New Peterson bill does little to 'fix' COOL law, says NPPC

WASHINGTON, D.C. - A new bill introduced in the House by Rep. Collin Peterson that is currently being touted as a “solution“ to the many problems associated with the MCOOL law, does little to remedy the situation...
calendar icon 18 September 2003
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...and will still result in costs for U.S. pork producers with no benefits,“ according to National Pork Producers Council (NPPC) President Jon Caspers.

“While the Peterson bill is an admirable attempt to fix the existing country-of-origin labeling law, it does nothing to address the fundamental concerns that pork producers have about this legislation,“ Caspers, a pork producer from Swaledale, Iowa said. “The fact that this bill attempts to find a solution to this burdensome and costly law, demonstrates that there are problems with it.“

The Peterson bill, H.R. 3083, eliminates the current law’s audit verification provisions and requires the U.S. Department of Agriculture (USDA) to use existing producer records for compliance verification. In addition, the bill prohibits third-party audits verifying that producers are complying with the law.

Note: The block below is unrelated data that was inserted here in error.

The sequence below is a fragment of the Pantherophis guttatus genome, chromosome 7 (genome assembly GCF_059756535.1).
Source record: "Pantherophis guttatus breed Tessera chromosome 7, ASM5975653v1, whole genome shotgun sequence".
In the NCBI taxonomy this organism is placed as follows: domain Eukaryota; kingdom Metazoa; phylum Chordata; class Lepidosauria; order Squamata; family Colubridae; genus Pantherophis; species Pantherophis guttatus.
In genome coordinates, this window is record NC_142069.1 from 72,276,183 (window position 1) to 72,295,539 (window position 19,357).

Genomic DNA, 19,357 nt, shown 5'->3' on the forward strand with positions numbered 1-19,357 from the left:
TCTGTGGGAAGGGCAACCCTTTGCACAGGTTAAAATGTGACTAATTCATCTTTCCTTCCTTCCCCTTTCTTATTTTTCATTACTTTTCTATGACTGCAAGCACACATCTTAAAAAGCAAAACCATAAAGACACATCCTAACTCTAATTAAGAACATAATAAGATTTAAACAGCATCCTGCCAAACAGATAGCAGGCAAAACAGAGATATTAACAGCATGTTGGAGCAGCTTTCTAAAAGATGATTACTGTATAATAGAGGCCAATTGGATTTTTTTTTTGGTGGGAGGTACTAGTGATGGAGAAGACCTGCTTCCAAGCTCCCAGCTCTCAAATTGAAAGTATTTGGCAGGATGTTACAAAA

“This bill essentially provides more exemptions for food service and restaurants, but excludes more people from informing consumers about the country-of-origin of their meat products,“ Caspers said. “It takes the accountability out of the system and perpetrates a fraud on consumers who traditionally have had confidence in their food supply due to meaningful and truthful labels. It’s clear that the proponents of mandatory country-of-origin labeling are really concerned about restricting trade rather than providing consumers with useful information.“

Caspers said the Peterson bill is going in the wrong direction. “Although the bill eases on-farm costs for producers, it does nothing to ensure that consumers are provided with accurate information about their meat products,“ he said. “It takes the teeth out of the law and renders it meaningless. What is the point of a law that has no guarantee behind it, yet imposes huge costs on the entire food chain, without providing any benefits whatsoever to the consumer?“

Source: National Pork Producers Council (NPPC) - 17th September 2003

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